In re Rosenberg, 491 Mass. 1027, 202 N.E.2d 1226 (Feb. 23, 2023)

This is a reciprocal discipline decision. The lawyer’s misconduct and discipline occurred in Florida, and counsel for the Massachusetts Bar moved for corresponding discipline when that bar discovered the issue. Initially, a single justice of the Massachusetts Supreme Judicial Court held a hearing and entered an order disbarring the attorney based on his actions in Florida. The lawyer appealed, and the full court affirmed.

From the bare bones, this appears to be a routine case, but then the decision starts to lay out the facts and the arguments, which make for more interesting reading.

The saga began in 2015, when the lawyer initially was suspended by Florida for one year, arising out of his conduct in a civil suit that had resulted in the award of attorney fees (which the lawyer refused to pay). During that one-year suspension, the Florida bar filed a petition for contempt and disbarment because the lawyer continued to practice. When the attorney failed to respond, the Florida court held him in contempt and disbarred him. Under Florida rules, he would have been eligible for reinstatement in five years.

However, the Florida bar filed a second contempt petition because he still refused to stop practicing even after being disbarred. Id. “The petition cited multiple cases in which the [lawyer] had continued to file motions before courts in Florida.” Id. The petition noted that the lawyer’s motions contended his disbarment “violated his First Amendment right to engage in ‘litigation-related speech.’” Id. The lawyer failed to respond to the second contempt petition (even to raise his alleged First Amendment claim). In 2017, the Florida court permanently disbarred him based on the second contempt petition.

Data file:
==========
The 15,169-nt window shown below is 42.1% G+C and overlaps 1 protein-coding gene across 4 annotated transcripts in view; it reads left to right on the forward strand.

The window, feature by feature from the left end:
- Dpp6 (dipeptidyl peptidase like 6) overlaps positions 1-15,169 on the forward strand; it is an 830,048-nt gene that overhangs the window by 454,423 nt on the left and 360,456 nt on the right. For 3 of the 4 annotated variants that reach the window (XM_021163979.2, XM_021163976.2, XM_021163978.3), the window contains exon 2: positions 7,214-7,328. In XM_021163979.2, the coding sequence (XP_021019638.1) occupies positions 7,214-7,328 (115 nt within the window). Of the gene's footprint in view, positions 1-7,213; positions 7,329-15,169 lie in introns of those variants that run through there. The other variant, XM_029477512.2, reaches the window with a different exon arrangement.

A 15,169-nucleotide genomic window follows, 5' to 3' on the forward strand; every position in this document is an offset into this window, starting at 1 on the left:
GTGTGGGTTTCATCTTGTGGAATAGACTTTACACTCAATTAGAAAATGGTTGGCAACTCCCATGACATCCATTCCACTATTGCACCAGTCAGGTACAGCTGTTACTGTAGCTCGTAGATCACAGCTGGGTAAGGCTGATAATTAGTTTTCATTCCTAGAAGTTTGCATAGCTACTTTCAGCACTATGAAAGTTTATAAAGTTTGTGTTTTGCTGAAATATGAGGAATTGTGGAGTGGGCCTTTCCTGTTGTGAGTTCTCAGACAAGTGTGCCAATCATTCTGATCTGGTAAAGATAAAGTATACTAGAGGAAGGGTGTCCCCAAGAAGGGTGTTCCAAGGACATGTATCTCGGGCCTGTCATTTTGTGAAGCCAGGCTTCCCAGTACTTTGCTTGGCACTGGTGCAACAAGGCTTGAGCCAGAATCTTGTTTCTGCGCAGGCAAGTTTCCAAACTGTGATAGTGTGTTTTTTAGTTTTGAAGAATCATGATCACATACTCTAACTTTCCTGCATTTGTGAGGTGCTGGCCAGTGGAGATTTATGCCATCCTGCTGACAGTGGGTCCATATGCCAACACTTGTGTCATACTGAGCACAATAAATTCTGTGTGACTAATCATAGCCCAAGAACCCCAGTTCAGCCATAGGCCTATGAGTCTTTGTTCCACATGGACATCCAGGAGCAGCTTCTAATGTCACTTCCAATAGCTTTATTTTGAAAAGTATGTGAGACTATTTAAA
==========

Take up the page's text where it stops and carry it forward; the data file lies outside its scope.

Although Massachusetts rules required the lawyer to notify that bar within 10 days of any discipline, it was not until 2021 that the attorney gave notice. The Massachusetts bar moved for reciprocal discipline. The lawyer now chose to fight back, moving to dismiss and “fil[ing] upwards of thirty other motions seeking various forms of relief.” The single justice hearing the case ordered that the lawyer be disbarred in Massachusetts. The lawyer appealed, leading to the present decision.

On appeal, the lawyer did not contest his misconduct in Florida nor the procedures there. Instead, he argued that “rules of professional responsibility serve as content-based restrictions on speech in violation of the First Amendment.” Id. The opinion points out that it is established that states “may regulate professional conduct even though that conduct incidentally involves speech,” id. (quoting Nat’l Inst. of Fam. & Life Advocs. v. Becerra, 138 S. Ct. 2361, 2372 (2018)), and that “[i]t is unquestionable that in the courtroom itself, during a judicial proceeding, whatever right to ‘free speech’ an attorney has is extremely circumscribed.” Id. (quoting Gentile v. State Bar of Nev., 501 U.S. 1030, 1071 (1991)). Therefore, the Massachusetts court held that the lawyer’s First Amendment argument “lacks merit.” Id.

The court stated that “[m]ost egregious among the respondent’s misconduct was his continued engagement in the unauthorized practice of law after his initial Florida disbarment,” which was “further aggravated by his abject refusal to appreciate the wrongful nature of his behavior.” Id. at 1029. Considering all the circumstances, the court affirmed the order disbarring the lawyer in Massachusetts.

Arguably, if the lawyer had raised his First Amendment claim in his initial Florida disciplinary proceeding, he might have won some points for creativity (or at least unorthodoxy). But by the time the Massachusetts Supreme Judicial Court considered the matter, it was eight years and two Florida disbarments later. Moreover, the Massachusetts court’s repeated citations to U.S. Supreme Courts over three decades shows that the lawyer’s constitutional claim was not even that original. While some might say a procedural lesson to be learned is not to fail to respond to the bar’s initial disciplinary proceeding, the more fundamental lesson is not to practice law when suspended—or disbarred.